Brooke Nevils Blasts Matt Lauer's Rape Denial As 'A Case Study In Victim Blaming'

Nevils' complaint that Lauer raped her in 2014 led to his firing as host of NBC's "Today" show.

Brooke Nevils, the former NBC News employee who says then-“Today” show host Matt Lauer raped her in 2014, called his jaw-dropping open letter denying her claim “a case study in victim blaming.”

“There’s the Matt Lauer that millions of Americans watched on TV every morning for two decades, and there is the Matt Lauer who this morning attempted to bully a former colleague into silence,” Nevils said in a statement to NBC News Wednesday night, hours after Lauer claimed a consensual affair in his lengthy self-defense. “His open letter was a case study in victim blaming … I am not afraid of him now, regardless of his threats, bullying, and the shaming and predatory tactics I knew he would (and now has) tried to use against me.”

In an interview with Ronan Farrow for his forthcoming book “Catch and Kill,” Nevils said Lauer raped her in his hotel room after a night of drinks during the network’s coverage of the 2014 Winter Olympics in Sochi, Russia.

Her allegation led to Lauer’s firing in 2017, after she informed NBC’s human resources department about it amid the escalating Me Too movement. NBC said it booted Lauer for “inappropriate sexual behavior in the workplace.”

Nevils said she stayed anonymous for personal safety and fear of professional repercussions, but decided to reveal her identity and her story of the encounter ― describing it publicly for the first time as rape ― to Farrow. Excerpts of the book were published by Variety on Tuesday night.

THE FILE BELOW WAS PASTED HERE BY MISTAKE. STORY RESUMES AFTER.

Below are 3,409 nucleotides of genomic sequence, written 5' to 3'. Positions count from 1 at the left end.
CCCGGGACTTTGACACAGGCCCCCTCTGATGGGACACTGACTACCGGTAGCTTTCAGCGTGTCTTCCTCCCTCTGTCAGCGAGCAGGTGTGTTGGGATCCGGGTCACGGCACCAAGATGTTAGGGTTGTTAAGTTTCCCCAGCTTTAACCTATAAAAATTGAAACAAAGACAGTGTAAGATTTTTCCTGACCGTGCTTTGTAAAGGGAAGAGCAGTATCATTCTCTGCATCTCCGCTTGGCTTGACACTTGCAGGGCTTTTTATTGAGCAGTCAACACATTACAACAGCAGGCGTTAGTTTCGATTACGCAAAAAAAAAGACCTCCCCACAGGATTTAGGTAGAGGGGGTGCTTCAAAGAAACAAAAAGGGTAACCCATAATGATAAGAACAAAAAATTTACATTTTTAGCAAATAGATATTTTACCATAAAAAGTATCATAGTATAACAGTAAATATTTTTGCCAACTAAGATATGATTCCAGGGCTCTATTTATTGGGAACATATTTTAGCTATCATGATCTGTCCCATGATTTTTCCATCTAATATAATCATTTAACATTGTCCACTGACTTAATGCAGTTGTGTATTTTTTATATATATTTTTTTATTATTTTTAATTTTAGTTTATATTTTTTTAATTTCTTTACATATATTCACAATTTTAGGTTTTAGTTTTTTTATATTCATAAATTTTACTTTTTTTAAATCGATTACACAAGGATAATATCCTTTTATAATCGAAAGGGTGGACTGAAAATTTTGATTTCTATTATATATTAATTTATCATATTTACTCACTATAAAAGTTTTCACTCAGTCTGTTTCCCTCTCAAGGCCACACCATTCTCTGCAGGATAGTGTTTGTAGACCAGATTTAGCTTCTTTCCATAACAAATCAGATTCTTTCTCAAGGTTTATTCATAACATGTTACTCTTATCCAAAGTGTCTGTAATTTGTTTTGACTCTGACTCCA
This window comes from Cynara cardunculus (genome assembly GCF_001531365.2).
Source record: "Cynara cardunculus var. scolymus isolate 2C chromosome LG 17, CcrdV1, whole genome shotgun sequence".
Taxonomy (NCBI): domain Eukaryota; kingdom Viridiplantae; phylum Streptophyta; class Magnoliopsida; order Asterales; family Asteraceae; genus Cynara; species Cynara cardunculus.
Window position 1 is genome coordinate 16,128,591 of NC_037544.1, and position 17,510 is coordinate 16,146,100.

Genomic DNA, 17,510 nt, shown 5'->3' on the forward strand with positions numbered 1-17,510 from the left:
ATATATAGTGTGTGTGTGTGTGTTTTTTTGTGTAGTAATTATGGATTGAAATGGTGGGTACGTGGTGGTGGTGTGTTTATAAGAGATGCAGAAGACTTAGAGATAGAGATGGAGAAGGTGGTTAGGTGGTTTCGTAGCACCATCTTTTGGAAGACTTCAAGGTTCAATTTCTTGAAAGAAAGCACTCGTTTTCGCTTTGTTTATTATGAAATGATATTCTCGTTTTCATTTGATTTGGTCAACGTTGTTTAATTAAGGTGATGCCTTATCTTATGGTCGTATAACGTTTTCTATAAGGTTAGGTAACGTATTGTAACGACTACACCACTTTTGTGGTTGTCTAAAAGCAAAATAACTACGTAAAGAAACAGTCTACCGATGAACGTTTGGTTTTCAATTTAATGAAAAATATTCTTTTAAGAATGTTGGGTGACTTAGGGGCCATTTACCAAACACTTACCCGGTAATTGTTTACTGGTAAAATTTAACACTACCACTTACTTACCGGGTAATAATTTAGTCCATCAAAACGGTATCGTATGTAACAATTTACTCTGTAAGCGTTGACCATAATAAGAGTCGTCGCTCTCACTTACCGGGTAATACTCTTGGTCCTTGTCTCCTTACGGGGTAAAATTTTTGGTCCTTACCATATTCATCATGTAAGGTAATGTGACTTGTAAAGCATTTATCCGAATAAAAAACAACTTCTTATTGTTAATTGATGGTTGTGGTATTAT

Lauer responded Wednesday in a 1,400-word open letter published by Variety. He denied Nevils’ rape claim, attacked her and several other women who have accused him of sexual misconduct, and sought to portray himself as the victim.

Lauer accused Nevils, with whom he had an extramarital affair, of fabricating details “intended only to create the impression this was an abusive encounter.” He claimed she was trying to promote herself, “stepping into the spotlight to cause as much damage as she can,” and said she and his other accusers “have done enormous damage.”

“For two years, the women with whom I had extramarital relationships have abandoned shared responsibility, and instead, shielded themselves from blame behind false allegations,” Lauer wrote. “They have avoided having to look a boyfriend, husband, or a child in the eye and say, ‘I cheated.’ They have done enormous damage in the process. And I will no longer provide them the shelter of my silence.”

Lauer’s letter repeatedly questioned Nevils’ story, pointing out that they had consensual sexual interactions after the alleged rape. Nevils acknowledged that sexual relationship to Farrow. Sexual assault survivors often stay with their abusers and continue to have consensual sexual relationships with them, typically because of the unequal power dynamic.

“This is what I blame myself most for,” Nevils told Farrow, according to the book excerpts. “It was completely transactional. It was not a relationship.”

In a tweet Wednesday, Nevils thanked other sexual assault survivors for supporting her.

Among those backing her was former “Today” host Ann Curry, who has said she warned NBC leadership of Lauer’s alleged sexual misconduct in 2012.

Curry, a longtime NBC host, became “Today” co-anchor in 2011, but was pushed out a year later. She reportedly did not get along with Lauer and complained that the show had a “boys’ club atmosphere.”

Farrow’s book also says NBC leadership looked the other way in response to reports of Lauer’s abuse, and tried to derail Farrow’s reporting on Harvey Weinstein, eventually published in The New Yorker.

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